While previous revelations showed that German officials have been the target of U.S. government spying, new reporting indicates that German press was targeted as well.
Both CNN and The Intercept reported Friday on incidents that took place in the summer of 2011 involving the CIA station chief in Berlin, who also represented the NSA at the U.S. Embassy; a top German government intelligence official, Günter Heiss; another senior intelligence official, Hans Josef Vorbeck; and the German news magazine Der Spiegel.
The publications' new stories detail an incident Heiss confirmed in testimony to the German parliament on Thursday.
CNN's Jake Tapper reports that that CIA official met at the time with Heiss and his assistant to urge action against Vorbeck for leaking classified information to reporters.
The Intercept also reported Friday that the CIA official told Heiss that Vorbeck was leaking information to the press—a disclosure that the Obama administration told the German publication was because of national security concerns. Further, the revelation appears to have prompted Vorbeck's demotion later that summer. Tapper adds that Vorbeck's reassignment was "a move widely seen as a punishment for his cooperating with reporters."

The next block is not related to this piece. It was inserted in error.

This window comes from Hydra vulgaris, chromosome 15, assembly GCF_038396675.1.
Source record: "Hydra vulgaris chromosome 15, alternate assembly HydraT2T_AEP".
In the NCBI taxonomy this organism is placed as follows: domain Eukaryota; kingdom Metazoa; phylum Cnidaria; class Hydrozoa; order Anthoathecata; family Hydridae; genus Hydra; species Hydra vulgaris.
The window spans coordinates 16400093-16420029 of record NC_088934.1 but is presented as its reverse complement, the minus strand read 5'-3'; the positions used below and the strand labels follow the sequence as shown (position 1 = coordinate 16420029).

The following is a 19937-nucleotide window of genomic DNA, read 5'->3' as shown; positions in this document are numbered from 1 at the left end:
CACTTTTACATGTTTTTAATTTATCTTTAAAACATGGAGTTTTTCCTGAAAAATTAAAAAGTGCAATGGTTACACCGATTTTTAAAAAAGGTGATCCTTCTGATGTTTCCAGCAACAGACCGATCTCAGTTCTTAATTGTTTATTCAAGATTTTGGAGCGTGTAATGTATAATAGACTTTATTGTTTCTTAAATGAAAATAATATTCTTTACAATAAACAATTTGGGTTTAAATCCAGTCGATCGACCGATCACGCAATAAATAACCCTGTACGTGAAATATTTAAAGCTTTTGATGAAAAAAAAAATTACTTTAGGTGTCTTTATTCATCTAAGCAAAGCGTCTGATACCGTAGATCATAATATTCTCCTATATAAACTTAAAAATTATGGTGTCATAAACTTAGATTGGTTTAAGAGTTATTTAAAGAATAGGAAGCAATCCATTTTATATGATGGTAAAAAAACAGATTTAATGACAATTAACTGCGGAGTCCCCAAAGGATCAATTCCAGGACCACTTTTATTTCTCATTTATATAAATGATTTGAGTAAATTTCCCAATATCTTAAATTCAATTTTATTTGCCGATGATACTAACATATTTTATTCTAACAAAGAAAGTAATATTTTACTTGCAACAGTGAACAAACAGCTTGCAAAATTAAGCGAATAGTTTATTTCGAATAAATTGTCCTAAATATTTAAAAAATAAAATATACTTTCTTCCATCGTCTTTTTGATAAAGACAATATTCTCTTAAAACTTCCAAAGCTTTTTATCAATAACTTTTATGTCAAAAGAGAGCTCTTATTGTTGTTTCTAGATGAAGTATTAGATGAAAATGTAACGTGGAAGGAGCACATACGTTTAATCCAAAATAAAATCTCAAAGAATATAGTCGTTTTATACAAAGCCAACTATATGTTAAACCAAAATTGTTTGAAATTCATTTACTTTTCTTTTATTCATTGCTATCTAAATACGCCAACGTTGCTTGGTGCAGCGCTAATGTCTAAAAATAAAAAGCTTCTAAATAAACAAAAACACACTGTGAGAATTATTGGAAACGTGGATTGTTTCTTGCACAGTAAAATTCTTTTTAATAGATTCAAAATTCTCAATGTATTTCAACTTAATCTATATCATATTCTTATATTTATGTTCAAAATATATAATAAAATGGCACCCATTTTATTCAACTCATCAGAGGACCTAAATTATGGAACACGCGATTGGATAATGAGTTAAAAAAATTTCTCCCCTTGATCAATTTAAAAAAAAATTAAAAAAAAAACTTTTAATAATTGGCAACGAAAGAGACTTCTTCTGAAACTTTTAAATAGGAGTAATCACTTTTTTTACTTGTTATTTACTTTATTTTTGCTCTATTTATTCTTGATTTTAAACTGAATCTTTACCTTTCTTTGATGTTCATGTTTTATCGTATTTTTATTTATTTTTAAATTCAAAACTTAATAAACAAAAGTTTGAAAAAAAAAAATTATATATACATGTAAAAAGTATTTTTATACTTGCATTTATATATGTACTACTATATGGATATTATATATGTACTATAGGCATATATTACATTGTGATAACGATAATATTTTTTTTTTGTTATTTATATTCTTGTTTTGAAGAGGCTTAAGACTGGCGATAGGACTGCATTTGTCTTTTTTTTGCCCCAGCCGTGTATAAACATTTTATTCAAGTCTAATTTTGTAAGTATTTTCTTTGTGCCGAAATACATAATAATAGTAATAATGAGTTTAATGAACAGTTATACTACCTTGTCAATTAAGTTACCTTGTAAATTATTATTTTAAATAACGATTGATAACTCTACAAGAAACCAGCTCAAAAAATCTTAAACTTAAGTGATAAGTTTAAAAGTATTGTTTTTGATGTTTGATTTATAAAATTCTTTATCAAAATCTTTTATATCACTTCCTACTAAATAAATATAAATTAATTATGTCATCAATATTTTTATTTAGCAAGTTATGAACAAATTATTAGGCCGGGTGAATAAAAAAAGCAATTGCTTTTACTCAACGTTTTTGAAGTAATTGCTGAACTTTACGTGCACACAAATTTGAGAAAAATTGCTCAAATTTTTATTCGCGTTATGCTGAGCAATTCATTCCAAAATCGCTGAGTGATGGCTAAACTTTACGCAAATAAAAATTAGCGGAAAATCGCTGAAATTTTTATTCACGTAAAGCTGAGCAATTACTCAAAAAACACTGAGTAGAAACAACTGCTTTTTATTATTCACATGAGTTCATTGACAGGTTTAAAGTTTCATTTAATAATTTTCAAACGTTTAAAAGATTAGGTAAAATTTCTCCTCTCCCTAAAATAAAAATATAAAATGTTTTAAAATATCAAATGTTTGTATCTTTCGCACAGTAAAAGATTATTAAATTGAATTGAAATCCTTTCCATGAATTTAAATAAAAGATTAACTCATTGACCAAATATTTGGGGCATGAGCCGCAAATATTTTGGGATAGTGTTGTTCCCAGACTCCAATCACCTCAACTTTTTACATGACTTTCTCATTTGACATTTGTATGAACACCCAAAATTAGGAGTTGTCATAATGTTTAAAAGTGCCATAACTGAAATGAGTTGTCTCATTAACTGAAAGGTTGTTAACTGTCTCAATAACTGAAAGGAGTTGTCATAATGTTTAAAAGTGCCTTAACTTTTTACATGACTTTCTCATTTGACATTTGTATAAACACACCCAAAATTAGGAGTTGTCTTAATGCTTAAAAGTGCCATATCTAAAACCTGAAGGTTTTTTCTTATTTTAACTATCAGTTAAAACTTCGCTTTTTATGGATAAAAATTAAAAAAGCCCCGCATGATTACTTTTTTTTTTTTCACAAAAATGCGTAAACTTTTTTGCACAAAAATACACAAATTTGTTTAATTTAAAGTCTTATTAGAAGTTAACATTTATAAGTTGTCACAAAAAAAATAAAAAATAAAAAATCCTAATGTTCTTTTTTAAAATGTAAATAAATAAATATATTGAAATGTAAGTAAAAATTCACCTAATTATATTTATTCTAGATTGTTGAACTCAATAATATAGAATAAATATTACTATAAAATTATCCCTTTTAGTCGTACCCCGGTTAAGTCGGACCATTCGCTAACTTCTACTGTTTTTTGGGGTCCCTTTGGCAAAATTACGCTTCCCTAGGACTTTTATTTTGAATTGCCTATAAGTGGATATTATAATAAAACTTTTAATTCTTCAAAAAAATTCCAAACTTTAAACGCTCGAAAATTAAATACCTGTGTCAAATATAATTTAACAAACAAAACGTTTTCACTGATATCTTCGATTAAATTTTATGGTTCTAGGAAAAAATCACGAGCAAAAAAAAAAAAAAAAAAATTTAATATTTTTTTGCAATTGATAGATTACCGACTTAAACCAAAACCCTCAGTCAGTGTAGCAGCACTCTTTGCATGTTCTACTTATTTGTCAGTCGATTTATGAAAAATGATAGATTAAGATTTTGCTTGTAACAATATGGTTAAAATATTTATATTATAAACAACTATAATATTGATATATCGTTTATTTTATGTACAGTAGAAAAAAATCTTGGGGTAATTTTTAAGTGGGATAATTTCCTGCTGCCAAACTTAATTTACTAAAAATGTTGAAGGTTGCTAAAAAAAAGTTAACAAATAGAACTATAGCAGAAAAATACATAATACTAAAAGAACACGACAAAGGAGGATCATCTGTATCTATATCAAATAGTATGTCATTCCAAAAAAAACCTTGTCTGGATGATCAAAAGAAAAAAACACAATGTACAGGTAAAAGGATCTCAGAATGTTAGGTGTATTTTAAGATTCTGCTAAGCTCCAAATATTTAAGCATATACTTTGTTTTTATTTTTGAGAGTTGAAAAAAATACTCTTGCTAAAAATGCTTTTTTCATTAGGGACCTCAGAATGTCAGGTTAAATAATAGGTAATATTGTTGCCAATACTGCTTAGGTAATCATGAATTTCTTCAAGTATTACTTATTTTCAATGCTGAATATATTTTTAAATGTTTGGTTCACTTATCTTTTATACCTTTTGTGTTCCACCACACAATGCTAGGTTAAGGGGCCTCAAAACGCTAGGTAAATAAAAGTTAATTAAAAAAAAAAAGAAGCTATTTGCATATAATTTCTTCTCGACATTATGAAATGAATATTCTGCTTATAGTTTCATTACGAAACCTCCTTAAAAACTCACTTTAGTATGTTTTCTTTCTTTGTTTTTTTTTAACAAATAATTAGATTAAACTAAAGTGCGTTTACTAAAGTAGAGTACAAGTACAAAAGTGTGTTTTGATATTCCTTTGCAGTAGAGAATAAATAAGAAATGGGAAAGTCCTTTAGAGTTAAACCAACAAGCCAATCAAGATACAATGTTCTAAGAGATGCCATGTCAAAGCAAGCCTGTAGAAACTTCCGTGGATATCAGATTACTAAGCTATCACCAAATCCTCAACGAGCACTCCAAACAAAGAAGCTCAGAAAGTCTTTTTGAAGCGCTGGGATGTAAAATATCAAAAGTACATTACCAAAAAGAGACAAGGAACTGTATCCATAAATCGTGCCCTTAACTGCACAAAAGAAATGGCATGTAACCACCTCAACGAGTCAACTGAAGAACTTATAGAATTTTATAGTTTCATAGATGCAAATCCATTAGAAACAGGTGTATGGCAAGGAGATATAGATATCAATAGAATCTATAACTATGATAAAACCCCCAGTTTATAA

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That the U.S. government thought it appropriate to spy on journalists doing their jobs is controversial enough. But why would it be appropriate for U.S. officials to use these tools -- given to save lives and protect U.S. national security -- to notify the German government about officials talking to reporters in the normal exercise of a free press?
The Intercept reports the German magazine as suspecting that the U.S. knew of the leak because of electronic surveillance, though the specific target of the surveillance remains unknown.
The Intercept's Ryan Devereaux writes:
The revelations, the latest in a series of disclosures detailing the fraught and intertwined intelligence relationship between German and American entities, offer an example of how the Obama administration, known for its aggressive approach to national security leaks at home, similarly asserts itself in leak cases abroad.
Spiegel reported Friday that it had filed a legal complaint with its federal prosecutor's office over the suspected surveillance.